4.5.3. Market Development Strategy

This strategy focused on the expansion of new markets within the existed tourism products. That means without creating or innovating the current tourism products, it is just expanding the market into new profiles of customers like expanding to new tourism geographic areas, customer segments, etc. These strategies encouraged addressing all the potential customers and ensuring the efficient utilization of existing tourism products’ development. Market development strategy uses different techniques for its success. Using their own proprietary technology helps with the entry of new market, considering the acceptability of the tourism products’ development by the consumer in the new market. The interviewees responded that they did not expand their market when this interview was held. They were not geographically expanding their products and creating new segmentation of customers; however, interviewee code MMH commented:
“We geographically segmented to different Ethiopian parts. Adama, Addis Ababa, Arbaminch, Hawassa were some of our destiny where our product was available and some of the rest of towns were our potential for future expansions”
In addition to code (MMH), code (TSS) also segmented their product to the profile characteristics of their customers (segmentation by age, sex, culture). Moreover, those codes (MMH) and (TSS) expand their new market based on customers’ needs. According to the interview with the interviewee (TSS), they expand their market based on the characteristics of customers.
“Gender and age are the main segmentation of our product. Moreover, female customers were frequent buyers and highly fashionable in comparison of males and babies are also the main customers of our products”

5. Conclusions and Recommendations

5.1. Conclusions

Marketing mixes which are promotion, product, place, physical evidence, people, and process have significantly and positively affected the development of tourism products in the study area. However, the price was negatively and significantly determining tourism product development. The findings revealed that low promotional habits in the tourism product provision organizations lead to low development of tourism product development. Most tourism product providers are not using promotional tools effectively and customer word of mouth is the main promotional tool. Poor product design and less innovative practices negatively affect the development of tourism products. Since people’s or users’ wants and needs are varying constantly, products shall be designed and modified accordingly.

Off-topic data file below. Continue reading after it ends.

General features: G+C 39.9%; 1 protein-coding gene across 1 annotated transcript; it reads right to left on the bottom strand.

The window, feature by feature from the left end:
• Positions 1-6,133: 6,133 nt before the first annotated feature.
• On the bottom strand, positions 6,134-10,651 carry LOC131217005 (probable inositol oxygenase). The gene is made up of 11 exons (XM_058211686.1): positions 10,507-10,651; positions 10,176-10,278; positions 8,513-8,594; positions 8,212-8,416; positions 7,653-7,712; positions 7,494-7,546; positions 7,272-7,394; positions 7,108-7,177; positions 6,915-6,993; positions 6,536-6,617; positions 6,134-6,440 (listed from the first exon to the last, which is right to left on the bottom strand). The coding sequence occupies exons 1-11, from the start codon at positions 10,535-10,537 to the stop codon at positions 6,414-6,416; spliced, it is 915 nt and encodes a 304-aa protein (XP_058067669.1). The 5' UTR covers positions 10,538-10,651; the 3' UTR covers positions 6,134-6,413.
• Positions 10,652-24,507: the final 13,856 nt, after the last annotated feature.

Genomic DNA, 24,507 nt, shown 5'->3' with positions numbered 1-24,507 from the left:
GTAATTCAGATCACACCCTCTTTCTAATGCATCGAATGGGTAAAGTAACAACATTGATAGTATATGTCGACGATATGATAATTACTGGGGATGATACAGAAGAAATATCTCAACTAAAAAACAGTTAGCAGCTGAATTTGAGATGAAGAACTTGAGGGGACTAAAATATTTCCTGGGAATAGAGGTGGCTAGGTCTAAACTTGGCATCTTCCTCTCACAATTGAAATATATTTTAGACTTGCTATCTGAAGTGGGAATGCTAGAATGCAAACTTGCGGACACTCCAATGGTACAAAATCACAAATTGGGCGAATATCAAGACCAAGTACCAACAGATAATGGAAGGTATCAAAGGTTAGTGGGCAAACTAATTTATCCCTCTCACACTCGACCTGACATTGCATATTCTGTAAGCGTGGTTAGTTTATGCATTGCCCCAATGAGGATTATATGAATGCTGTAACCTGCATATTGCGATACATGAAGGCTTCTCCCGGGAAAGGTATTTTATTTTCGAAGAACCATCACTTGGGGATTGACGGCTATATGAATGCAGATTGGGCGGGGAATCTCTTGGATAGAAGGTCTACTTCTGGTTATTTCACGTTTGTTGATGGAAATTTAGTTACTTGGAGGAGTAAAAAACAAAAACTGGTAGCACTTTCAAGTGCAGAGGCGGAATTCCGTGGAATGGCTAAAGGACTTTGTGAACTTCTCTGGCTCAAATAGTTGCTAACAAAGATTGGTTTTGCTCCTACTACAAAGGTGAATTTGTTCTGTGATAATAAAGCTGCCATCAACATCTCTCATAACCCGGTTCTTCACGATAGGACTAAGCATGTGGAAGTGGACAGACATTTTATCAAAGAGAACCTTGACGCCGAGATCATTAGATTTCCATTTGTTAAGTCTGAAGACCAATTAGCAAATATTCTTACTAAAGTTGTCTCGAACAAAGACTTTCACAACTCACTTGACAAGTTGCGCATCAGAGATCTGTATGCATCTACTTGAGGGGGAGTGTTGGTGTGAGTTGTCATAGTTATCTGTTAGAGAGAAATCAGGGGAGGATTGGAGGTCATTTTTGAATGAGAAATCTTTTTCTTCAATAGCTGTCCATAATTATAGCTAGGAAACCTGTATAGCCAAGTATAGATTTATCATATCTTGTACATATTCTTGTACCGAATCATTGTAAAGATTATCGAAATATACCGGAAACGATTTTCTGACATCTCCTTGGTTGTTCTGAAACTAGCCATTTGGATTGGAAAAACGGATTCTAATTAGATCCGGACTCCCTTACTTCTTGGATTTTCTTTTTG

Distributional channels, especially the use of tour operators and travel agents, tour guides, and other distributors are performing at a very low level at the study area. Finger counted employees only take some tourism and hotel profession training and use local human powers that are unprofessional and inexperienced in most tourism organizations.
High pricing of tourism products which leads to less demand for those tourism products in the study area highly affects the tourism product development because of customer price elasticity. On the other hand, the process of service provision is deferring which can be a reason for low development of tourism product development via customer dissatisfaction.